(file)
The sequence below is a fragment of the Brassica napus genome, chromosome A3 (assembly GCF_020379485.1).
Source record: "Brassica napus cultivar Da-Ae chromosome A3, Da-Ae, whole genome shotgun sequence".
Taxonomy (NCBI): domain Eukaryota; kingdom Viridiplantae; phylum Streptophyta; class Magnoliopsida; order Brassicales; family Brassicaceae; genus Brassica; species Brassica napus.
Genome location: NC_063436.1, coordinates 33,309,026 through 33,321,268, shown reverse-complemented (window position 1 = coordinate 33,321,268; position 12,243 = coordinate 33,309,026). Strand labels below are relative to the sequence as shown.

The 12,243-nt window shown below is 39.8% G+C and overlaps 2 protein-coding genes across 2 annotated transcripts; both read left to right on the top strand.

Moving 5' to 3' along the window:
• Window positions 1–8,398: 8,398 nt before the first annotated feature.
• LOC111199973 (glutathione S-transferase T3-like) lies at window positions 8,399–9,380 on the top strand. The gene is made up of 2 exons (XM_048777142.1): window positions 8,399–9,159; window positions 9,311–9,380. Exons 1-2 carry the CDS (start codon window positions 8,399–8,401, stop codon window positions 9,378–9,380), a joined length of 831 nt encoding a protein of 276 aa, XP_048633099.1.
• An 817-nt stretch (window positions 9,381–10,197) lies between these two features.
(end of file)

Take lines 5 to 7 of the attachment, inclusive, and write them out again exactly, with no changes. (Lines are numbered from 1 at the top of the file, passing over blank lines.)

The 12,243-nt window shown below is 39.8% G+C and overlaps 2 protein-coding genes across 2 annotated transcripts; both read left to right on the top strand.

Moving 5' to 3' along the window:
• Window positions 1–8,398: 8,398 nt before the first annotated feature.